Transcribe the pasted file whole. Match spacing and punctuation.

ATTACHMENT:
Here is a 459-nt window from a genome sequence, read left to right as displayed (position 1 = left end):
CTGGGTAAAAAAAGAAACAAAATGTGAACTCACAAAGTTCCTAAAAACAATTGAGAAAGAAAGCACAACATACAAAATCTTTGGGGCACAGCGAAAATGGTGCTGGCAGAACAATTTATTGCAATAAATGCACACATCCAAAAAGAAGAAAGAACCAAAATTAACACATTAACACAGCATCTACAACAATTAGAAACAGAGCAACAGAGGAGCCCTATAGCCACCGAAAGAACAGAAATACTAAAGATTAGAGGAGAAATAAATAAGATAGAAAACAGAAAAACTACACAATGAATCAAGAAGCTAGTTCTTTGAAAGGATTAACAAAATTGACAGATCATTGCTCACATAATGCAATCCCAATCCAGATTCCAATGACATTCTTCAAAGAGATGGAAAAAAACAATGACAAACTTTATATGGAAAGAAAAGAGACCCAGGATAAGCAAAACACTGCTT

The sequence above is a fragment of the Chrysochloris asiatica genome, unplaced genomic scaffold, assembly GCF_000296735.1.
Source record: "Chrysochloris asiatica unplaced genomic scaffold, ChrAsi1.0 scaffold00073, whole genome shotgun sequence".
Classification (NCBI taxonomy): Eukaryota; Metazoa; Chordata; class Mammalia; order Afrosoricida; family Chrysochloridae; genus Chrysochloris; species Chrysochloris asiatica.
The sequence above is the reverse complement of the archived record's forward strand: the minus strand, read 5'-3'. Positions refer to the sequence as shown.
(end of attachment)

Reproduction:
Here is a 459-nt window from a genome sequence, read left to right as displayed (position 1 = left end):
CTGGGTAAAAAAAGAAACAAAATGTGAACTCACAAAGTTCCTAAAAACAATTGAGAAAGAAAGCACAACATACAAAATCTTTGGGGCACAGCGAAAATGGTGCTGGCAGAACAATTTATTGCAATAAATGCACACATCCAAAAAGAAGAAAGAACCAAAATTAACACATTAACACAGCATCTACAACAATTAGAAACAGAGCAACAGAGGAGCCCTATAGCCACCGAAAGAACAGAAATACTAAAGATTAGAGGAGAAATAAATAAGATAGAAAACAGAAAAACTACACAATGAATCAAGAAGCTAGTTCTTTGAAAGGATTAACAAAATTGACAGATCATTGCTCACATAATGCAATCCCAATCCAGATTCCAATGACATTCTTCAAAGAGATGGAAAAAAACAATGACAAACTTTATATGGAAAGAAAAGAGACCCAGGATAAGCAAAACACTGCTT

The sequence above is a fragment of the Chrysochloris asiatica genome, unplaced genomic scaffold, assembly GCF_000296735.1.
Source record: "Chrysochloris asiatica unplaced genomic scaffold, ChrAsi1.0 scaffold00073, whole genome shotgun sequence".
Classification (NCBI taxonomy): Eukaryota; Metazoa; Chordata; class Mammalia; order Afrosoricida; family Chrysochloridae; genus Chrysochloris; species Chrysochloris asiatica.
The sequence above is the reverse complement of the archived record's forward strand: the minus strand, read 5'-3'. Positions refer to the sequence as shown.